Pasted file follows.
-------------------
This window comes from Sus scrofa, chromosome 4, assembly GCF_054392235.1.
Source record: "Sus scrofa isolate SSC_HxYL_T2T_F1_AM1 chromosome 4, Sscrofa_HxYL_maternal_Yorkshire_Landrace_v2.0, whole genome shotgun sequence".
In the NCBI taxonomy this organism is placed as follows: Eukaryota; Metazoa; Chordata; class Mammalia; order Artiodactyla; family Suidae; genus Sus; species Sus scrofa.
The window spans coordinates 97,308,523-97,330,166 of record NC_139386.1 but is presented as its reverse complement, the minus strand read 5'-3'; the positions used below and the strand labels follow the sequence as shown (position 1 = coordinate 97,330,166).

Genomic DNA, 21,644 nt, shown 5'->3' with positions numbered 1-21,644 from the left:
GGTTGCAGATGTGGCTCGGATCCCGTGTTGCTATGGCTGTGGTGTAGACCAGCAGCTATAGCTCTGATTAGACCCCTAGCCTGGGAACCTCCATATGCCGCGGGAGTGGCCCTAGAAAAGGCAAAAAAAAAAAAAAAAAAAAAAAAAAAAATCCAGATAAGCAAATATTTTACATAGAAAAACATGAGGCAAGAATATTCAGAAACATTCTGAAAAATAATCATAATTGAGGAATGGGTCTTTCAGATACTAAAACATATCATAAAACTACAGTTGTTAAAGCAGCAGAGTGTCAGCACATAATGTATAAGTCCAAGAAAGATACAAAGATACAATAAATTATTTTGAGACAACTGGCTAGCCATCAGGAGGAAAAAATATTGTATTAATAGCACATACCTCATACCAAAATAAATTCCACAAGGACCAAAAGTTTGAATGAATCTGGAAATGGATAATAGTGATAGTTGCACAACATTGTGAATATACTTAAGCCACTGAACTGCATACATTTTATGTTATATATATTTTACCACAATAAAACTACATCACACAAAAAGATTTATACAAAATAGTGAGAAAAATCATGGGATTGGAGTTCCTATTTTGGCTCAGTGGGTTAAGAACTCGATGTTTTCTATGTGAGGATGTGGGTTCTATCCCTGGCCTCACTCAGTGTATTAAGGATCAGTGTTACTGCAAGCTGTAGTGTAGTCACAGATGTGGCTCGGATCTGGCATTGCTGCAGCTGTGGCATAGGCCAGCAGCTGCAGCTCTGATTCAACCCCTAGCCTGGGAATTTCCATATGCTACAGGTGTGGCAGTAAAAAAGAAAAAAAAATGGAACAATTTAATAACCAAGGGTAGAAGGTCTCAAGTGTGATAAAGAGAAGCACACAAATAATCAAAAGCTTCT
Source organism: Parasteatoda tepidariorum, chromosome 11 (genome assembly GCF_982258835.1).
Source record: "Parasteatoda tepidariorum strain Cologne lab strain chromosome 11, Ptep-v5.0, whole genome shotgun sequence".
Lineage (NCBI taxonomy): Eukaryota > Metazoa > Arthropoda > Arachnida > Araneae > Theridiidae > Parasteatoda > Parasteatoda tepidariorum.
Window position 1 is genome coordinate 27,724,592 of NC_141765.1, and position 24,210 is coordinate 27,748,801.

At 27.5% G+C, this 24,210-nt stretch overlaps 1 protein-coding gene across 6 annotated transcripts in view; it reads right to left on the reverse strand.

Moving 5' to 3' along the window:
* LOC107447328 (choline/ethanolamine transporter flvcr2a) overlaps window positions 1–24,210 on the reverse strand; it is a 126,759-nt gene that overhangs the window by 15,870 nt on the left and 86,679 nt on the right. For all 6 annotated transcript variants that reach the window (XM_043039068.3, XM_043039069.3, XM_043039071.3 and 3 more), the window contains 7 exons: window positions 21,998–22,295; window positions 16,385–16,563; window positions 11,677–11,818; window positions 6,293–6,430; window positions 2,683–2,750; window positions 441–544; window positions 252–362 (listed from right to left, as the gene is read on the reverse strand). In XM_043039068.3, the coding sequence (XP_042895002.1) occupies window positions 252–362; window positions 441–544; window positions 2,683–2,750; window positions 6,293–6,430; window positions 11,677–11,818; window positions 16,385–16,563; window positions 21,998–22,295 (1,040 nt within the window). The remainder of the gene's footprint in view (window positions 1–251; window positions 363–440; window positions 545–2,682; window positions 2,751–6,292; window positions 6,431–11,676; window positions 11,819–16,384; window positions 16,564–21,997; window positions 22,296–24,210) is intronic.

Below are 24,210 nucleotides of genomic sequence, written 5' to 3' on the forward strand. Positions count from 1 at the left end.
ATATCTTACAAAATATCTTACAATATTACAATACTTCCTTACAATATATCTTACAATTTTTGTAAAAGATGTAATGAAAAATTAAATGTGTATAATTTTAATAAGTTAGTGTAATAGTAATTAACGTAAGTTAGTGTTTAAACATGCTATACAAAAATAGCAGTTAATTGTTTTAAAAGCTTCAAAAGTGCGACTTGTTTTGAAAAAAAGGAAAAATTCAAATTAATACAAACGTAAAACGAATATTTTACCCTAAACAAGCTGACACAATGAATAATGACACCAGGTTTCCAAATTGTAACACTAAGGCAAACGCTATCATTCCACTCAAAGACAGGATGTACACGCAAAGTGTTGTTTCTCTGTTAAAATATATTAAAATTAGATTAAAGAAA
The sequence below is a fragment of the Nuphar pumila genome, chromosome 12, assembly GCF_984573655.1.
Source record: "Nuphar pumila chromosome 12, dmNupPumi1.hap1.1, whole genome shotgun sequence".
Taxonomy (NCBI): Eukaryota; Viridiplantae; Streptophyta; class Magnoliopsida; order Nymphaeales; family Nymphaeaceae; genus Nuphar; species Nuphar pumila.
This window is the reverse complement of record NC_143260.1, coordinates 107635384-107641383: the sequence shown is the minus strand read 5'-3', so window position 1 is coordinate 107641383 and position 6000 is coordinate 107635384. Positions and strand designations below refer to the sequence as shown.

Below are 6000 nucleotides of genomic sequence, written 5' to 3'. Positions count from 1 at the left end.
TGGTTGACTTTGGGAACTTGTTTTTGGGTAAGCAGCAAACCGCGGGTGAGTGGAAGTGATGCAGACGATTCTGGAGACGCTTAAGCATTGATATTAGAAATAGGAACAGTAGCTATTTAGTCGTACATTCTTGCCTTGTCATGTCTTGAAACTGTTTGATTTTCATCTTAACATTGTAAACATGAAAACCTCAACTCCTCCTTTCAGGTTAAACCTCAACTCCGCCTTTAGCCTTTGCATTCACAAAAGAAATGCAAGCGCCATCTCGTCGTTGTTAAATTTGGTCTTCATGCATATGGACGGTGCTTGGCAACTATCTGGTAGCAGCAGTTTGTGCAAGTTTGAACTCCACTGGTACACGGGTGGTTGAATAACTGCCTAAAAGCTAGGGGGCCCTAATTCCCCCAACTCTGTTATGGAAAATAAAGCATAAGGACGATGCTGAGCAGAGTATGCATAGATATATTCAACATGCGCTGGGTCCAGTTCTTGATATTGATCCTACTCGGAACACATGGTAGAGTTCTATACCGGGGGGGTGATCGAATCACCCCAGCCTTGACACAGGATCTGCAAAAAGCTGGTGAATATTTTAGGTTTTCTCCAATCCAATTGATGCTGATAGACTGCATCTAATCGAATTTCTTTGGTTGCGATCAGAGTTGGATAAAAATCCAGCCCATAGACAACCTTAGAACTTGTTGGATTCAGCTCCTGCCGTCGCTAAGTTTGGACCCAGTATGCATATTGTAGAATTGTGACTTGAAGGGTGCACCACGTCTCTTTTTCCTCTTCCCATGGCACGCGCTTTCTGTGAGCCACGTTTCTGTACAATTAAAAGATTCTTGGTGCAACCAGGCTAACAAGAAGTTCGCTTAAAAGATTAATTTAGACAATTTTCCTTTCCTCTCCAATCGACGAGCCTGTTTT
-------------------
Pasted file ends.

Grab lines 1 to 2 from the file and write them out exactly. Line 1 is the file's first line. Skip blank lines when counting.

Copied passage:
This window comes from Sus scrofa, chromosome 4, assembly GCF_054392235.1.
Source record: "Sus scrofa isolate SSC_HxYL_T2T_F1_AM1 chromosome 4, Sscrofa_HxYL_maternal_Yorkshire_Landrace_v2.0, whole genome shotgun sequence".